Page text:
Jamie Granskie ’16 is making a difference this summer as an intern at the National Eating Disorders Association, headquartered in New York City. Formed in 2001, the NEDA is America’s leading non-profit organization dedicated to supporting individuals and families affected by eating disorders. The organization’s activities include organizing awareness events, raising funds for advocacy efforts, and maintain and operate the Information and Referral Helpline. Granskie’s internship is supported by the Scott Steven Morris ‘86 Fund, managed through Hamilton’s Career Center.
Granskie’s work primarily centers on the NEDA’s Helpline, a toll-free number that provides an opportunity for sufferers of eating disorders and family members to voice their concerns and seek guidance. As an operator of the Helpline, Granskie said that her job is both inspiring and deeply rewarding. “From being the first person someone tells about their eating concerns, to hearing a client’s unique experience with their eating disorder, I feel privileged to be able to listen to people share their perspectives and, therefore, expand my own.”
In addition to operating the Helpline, Granskie is tasked with sending emails to individuals who requested treatment options or information surrounding eating disorders. She researches therapists, medical doctors, nutritionists and/or treatment centers in clients’ areas in order to tailor email responses to their needs and concerns. Finally, interns and volunteers on the Helpline are responsible for gathering information and resources for a number of projects aimed at keeping NEDA up to date on treatment-center insurance policies, international eating disorder organizations, and information on continually developing topics such as Body Dysmorphic Disorder, orthorexia, and diabulimia.
Granskie has also become involved with Proud2BMe, an online community developed by NEDA for adolescents and young adults aimed at raising awareness about eating disorders, combating negative media messages, and discussing relevant topics in positive and healthy ways. “Blogging on this platform allows me to combine my psychology and sociology background with what I have learned from NEDA to communicate about relevant events and topics,” she said.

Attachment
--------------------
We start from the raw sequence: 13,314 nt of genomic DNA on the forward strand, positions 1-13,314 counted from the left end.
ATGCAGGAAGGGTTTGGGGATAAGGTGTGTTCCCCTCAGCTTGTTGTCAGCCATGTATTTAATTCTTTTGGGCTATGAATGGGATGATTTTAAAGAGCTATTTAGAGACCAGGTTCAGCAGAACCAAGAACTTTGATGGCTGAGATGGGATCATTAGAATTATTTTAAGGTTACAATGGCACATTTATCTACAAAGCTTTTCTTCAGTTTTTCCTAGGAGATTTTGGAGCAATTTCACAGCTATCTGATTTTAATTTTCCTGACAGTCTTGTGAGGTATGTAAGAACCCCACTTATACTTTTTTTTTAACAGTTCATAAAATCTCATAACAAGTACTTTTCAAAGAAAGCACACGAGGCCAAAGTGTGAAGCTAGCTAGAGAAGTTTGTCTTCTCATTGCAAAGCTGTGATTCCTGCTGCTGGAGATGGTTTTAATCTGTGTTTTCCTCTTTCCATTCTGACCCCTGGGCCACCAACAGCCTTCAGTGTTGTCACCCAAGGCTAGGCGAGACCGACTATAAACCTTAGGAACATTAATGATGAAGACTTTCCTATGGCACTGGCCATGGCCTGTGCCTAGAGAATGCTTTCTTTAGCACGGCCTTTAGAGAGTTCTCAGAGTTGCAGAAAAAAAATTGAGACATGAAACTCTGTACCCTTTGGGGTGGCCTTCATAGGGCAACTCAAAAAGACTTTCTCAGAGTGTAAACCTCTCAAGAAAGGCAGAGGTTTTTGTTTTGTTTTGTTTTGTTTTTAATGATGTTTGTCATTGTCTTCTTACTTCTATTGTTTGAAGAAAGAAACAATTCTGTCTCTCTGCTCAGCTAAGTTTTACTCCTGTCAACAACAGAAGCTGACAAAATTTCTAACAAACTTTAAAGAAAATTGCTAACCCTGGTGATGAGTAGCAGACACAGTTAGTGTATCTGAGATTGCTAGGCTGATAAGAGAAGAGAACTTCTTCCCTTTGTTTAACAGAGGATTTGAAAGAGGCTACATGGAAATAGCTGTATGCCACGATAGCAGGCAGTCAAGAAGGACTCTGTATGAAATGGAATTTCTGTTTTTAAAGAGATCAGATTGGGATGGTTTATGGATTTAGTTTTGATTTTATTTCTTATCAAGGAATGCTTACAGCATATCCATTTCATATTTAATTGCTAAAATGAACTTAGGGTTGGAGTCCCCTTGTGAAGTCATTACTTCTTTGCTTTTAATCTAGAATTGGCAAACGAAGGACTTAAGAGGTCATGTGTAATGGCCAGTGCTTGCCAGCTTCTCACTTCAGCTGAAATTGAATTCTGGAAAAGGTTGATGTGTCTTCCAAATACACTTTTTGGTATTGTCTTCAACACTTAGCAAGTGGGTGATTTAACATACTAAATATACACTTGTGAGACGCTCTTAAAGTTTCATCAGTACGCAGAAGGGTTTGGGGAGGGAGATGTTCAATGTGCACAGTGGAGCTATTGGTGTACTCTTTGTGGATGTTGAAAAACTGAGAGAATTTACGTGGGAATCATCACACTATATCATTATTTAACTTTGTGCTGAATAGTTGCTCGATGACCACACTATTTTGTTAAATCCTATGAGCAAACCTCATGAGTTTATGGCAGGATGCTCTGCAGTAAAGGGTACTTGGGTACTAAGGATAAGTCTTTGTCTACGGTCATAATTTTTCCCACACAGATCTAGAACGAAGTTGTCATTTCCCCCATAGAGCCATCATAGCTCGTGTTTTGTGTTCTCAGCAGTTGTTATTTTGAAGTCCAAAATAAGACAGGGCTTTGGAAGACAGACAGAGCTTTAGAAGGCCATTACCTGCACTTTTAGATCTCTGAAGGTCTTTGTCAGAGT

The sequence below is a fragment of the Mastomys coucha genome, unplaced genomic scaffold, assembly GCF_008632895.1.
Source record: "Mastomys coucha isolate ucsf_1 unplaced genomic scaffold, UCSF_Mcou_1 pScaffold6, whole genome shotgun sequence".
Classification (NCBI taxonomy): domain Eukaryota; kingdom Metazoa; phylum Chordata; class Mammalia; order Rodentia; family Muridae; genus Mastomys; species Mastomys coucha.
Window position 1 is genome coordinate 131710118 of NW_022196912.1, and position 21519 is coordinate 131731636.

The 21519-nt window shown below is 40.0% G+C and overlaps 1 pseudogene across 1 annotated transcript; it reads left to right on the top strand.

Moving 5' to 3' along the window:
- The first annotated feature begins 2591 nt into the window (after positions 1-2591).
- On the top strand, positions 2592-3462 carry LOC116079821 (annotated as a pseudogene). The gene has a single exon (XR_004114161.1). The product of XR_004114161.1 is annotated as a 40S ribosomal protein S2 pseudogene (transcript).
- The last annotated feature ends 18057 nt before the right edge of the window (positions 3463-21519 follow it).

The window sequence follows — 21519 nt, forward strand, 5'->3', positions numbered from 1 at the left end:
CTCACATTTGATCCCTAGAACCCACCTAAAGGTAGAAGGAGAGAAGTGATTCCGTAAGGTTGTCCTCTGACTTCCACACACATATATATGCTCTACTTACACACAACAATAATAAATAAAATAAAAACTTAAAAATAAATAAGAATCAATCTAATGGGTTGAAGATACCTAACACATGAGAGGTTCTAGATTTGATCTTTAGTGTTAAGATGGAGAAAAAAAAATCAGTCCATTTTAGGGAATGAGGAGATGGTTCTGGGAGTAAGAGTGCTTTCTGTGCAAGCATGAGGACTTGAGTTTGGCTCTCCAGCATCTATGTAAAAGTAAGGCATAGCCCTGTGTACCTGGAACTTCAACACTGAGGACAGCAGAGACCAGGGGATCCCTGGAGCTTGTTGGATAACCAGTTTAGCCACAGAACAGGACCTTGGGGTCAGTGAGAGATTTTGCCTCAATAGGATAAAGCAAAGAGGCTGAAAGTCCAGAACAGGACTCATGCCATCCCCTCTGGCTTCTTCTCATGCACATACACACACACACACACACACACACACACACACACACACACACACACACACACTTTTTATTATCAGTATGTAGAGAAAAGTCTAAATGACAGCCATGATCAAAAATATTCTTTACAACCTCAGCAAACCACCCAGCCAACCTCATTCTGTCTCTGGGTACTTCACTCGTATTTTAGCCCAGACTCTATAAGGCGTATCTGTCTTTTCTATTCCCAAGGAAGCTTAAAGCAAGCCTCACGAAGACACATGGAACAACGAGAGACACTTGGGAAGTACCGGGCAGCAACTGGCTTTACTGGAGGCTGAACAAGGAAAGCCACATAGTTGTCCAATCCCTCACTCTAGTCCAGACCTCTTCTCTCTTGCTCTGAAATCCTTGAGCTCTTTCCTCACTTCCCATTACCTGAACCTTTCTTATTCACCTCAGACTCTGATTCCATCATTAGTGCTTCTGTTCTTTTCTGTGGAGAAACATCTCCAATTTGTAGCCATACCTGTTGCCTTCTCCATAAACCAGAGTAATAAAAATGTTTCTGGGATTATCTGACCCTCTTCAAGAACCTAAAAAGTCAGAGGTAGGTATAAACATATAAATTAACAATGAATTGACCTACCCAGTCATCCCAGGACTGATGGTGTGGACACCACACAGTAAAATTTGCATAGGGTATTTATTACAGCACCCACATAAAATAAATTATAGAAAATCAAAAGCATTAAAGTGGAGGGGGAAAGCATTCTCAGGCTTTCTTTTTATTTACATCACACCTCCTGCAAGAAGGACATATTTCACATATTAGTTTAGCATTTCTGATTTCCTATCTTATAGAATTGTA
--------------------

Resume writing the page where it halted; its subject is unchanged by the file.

Granskie said that these various jobs interest her due to “the positive impact they have on sufferers and their loved ones. Often, people simply don’t know how to find the resources available to them,” she added. “Being the person to provide them with a first step and, consequently, with newfound hope, is so rewarding.”
This work comes at an opportune time, said Granskie, as eating disorders are a deadly, yet often underreported and misunderstood, set of illnesses. “I feel that people often approach the topic of eating disorders insensitively, which often results from a lack of understanding of the complexity of such diseases along with ignorance of their grave consequences… I wish people knew that eating disorders kill more people each year than do any other psychiatric illness,” she remarked.
The stigmatization surrounding eating disorders is a large contributor to their deadly status, said Granskie, with many individuals being too afraid or ashamed to seek proper treatment and support. By hearing clients speak about their experiences with shame surrounding eating disorders, she said she has learned the profound importance of improving public awareness and education about just how lethal these illnesses are.
How one approaches support and advocacy, however, can make all the difference, claimed Granskie. “As I approach the end of this internship, I come away with the understanding that supporting someone struggling with an eating disorder—or anything, really—is most successful when listening to understand as opposed to simply listening to form a reply."